About the Flu and Flu Vaccine
What is the basic information about flu and flu season?
Influenza viruses cause flu. The viruses spread from person to person when infected people cough, sneeze or touch objects. Flu can be mild or severe and can even cause death. Older people, children under 5 (especially children under 2), pregnant women and people with certain health conditions are at a higher risk for serious complications from the flu.
Flu season usually begins in December and lasts until April or May in the U.S.
During the 2019–2020 flu season, at least 188 children died from flu and flu-associated illness in the U.S. Most of these children had not received a flu vaccination. Thousands more children were hospitalized.
There was much less flu illness in the 2020-2021 season because people were staying home, social distancing, wearing masks and washing hands to avoid getting COVID-19. These actions also help people prevent getting the flu.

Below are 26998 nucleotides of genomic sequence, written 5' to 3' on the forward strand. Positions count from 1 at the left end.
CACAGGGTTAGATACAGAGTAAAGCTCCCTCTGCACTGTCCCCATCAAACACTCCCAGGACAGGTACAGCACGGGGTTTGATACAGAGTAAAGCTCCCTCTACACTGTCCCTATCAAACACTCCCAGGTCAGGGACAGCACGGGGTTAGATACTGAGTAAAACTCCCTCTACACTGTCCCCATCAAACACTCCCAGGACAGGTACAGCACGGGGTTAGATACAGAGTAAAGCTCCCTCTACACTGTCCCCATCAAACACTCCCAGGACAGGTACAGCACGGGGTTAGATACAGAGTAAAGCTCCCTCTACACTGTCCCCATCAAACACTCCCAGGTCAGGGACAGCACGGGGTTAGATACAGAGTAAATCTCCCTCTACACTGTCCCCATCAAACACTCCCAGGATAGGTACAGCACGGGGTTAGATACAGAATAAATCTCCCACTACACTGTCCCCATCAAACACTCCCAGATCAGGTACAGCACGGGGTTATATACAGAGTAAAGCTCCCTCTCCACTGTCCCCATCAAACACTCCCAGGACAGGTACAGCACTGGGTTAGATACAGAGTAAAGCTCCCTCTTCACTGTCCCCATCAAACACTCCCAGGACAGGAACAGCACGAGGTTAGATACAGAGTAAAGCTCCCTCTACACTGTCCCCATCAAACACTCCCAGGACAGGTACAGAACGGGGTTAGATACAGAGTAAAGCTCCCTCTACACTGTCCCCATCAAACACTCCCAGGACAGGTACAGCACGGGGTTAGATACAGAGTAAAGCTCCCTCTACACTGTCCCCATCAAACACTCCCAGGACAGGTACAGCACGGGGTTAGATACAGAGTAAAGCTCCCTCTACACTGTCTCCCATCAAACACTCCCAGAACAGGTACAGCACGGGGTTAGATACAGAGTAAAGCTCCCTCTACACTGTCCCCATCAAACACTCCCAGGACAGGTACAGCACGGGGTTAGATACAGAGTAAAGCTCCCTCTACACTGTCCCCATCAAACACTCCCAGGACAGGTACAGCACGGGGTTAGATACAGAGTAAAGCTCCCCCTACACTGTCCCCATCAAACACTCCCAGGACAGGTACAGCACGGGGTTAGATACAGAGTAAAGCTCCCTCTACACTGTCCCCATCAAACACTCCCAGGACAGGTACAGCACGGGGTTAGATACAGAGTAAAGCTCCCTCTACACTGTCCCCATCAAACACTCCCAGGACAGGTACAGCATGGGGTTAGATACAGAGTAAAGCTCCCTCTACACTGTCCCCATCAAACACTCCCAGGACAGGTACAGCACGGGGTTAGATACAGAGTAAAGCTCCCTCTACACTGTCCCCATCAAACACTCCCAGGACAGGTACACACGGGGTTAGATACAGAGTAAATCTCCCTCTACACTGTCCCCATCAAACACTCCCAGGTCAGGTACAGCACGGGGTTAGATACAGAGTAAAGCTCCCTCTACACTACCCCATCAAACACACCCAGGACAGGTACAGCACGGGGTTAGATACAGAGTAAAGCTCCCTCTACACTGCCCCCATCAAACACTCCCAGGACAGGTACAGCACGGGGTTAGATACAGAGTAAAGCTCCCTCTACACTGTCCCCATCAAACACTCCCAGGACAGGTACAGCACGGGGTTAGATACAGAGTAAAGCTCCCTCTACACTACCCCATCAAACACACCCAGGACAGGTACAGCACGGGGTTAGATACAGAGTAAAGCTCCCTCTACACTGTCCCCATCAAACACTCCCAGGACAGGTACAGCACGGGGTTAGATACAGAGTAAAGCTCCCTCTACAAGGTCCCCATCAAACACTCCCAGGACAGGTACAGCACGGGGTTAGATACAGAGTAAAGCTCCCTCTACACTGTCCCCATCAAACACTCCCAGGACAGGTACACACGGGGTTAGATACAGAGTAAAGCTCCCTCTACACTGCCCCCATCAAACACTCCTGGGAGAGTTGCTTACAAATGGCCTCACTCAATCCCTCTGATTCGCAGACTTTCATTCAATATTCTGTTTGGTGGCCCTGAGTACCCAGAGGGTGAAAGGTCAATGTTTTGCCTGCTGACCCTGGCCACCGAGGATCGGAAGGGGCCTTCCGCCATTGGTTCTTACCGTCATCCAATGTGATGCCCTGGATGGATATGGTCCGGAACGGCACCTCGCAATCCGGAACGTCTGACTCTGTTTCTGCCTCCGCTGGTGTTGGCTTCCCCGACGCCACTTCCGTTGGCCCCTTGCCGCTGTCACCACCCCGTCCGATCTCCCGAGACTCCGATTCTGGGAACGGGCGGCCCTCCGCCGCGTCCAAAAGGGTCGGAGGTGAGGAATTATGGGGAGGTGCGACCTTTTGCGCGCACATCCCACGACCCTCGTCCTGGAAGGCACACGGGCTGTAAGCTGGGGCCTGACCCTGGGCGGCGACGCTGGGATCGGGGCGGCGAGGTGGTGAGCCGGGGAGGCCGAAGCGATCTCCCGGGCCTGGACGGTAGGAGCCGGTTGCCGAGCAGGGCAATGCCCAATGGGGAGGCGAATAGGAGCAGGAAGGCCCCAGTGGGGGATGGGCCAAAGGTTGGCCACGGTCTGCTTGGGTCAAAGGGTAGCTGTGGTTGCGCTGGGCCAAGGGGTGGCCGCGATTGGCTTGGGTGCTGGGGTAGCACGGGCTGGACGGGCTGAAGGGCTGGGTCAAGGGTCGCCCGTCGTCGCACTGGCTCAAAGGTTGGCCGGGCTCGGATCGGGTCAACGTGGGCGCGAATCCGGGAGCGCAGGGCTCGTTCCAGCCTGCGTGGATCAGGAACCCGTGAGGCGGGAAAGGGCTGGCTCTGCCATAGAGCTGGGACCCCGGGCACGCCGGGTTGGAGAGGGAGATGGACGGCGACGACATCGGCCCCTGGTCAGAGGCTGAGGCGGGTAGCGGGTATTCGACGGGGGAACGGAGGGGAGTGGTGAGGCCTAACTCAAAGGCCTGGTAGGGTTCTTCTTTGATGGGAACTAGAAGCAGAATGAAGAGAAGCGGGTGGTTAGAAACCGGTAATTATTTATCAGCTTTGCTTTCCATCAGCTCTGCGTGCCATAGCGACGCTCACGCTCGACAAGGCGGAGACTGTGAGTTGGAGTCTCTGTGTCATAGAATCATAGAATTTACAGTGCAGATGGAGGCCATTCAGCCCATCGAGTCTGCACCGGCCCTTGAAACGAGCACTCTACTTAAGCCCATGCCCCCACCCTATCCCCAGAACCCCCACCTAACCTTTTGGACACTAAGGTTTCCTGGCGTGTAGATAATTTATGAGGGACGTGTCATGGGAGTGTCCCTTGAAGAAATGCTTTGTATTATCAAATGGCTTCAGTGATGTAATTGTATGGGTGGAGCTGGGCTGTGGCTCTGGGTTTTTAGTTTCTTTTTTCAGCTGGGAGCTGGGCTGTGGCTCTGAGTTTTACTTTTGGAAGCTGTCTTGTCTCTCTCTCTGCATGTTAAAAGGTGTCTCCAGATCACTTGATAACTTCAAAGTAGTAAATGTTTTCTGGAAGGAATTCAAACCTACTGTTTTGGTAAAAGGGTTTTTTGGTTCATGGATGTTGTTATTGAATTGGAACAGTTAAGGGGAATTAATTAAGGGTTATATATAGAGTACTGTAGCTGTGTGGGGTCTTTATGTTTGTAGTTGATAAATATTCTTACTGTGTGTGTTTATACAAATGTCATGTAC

What is the best way to prevent the flu?
Flu vaccination is the best way to prevent flu infection. It’s especially important to get the flu vaccine this season so the healthcare system isn’t overloaded if there are more surges of COVID-19. It's best to get the flu vaccine by October, but it’s never too late to get the vaccine at any point in the season.
See Flu Vaccination for Seattle Children’s Patients and Families to learn when vaccinations are available at Seattle Children's.
More on the flu:
- Flu Vaccination Information and Other Ways to Prevent Flu
- Flu Vaccination for Seattle Children’s Patients and Families
- Flu Symptoms and Treatment
- Similarities and Differences Between Flu and COVID-19
- Flu Resources to Help You Learn More
Reminder: Visitors who are sick or have been exposed to an illness should not come to the hospital.
Information updated: September 17, 2021